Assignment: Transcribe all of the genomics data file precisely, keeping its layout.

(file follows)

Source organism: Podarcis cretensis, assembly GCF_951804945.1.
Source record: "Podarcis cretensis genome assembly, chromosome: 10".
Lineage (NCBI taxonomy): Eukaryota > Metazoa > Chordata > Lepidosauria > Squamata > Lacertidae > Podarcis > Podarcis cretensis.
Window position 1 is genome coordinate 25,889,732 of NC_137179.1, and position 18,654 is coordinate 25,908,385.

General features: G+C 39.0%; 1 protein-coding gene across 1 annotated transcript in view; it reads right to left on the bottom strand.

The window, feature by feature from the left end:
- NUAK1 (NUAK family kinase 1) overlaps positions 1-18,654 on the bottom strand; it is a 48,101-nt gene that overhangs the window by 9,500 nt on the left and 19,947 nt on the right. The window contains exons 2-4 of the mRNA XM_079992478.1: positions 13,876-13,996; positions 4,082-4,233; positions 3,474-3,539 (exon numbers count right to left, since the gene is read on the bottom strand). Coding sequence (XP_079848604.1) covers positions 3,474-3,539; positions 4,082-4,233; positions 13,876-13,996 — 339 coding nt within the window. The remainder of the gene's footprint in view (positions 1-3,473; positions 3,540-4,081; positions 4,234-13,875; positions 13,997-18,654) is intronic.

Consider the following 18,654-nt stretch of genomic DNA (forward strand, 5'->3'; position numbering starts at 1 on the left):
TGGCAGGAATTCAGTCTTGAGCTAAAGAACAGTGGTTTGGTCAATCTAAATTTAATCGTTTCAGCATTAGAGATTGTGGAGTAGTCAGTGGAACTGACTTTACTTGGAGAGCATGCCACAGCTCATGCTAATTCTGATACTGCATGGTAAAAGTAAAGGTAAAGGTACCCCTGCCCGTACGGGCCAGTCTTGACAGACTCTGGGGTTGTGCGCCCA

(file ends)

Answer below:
Source organism: Podarcis cretensis, assembly GCF_951804945.1.
Source record: "Podarcis cretensis genome assembly, chromosome: 10".
Lineage (NCBI taxonomy): Eukaryota > Metazoa > Chordata > Lepidosauria > Squamata > Lacertidae > Podarcis > Podarcis cretensis.
Window position 1 is genome coordinate 25,889,732 of NC_137179.1, and position 18,654 is coordinate 25,908,385.

General features: G+C 39.0%; 1 protein-coding gene across 1 annotated transcript in view; it reads right to left on the bottom strand.

The window, feature by feature from the left end:
- NUAK1 (NUAK family kinase 1) overlaps positions 1-18,654 on the bottom strand; it is a 48,101-nt gene that overhangs the window by 9,500 nt on the left and 19,947 nt on the right. The window contains exons 2-4 of the mRNA XM_079992478.1: positions 13,876-13,996; positions 4,082-4,233; positions 3,474-3,539 (exon numbers count right to left, since the gene is read on the bottom strand). Coding sequence (XP_079848604.1) covers positions 3,474-3,539; positions 4,082-4,233; positions 13,876-13,996 — 339 coding nt within the window. The remainder of the gene's footprint in view (positions 1-3,473; positions 3,540-4,081; positions 4,234-13,875; positions 13,997-18,654) is intronic.

Consider the following 18,654-nt stretch of genomic DNA (forward strand, 5'->3'; position numbering starts at 1 on the left):
TGGCAGGAATTCAGTCTTGAGCTAAAGAACAGTGGTTTGGTCAATCTAAATTTAATCGTTTCAGCATTAGAGATTGTGGAGTAGTCAGTGGAACTGACTTTACTTGGAGAGCATGCCACAGCTCATGCTAATTCTGATACTGCATGGTAAAAGTAAAGGTAAAGGTACCCCTGCCCGTACGGGCCAGTCTTGACAGACTCTGGGGTTGTGCGCCCA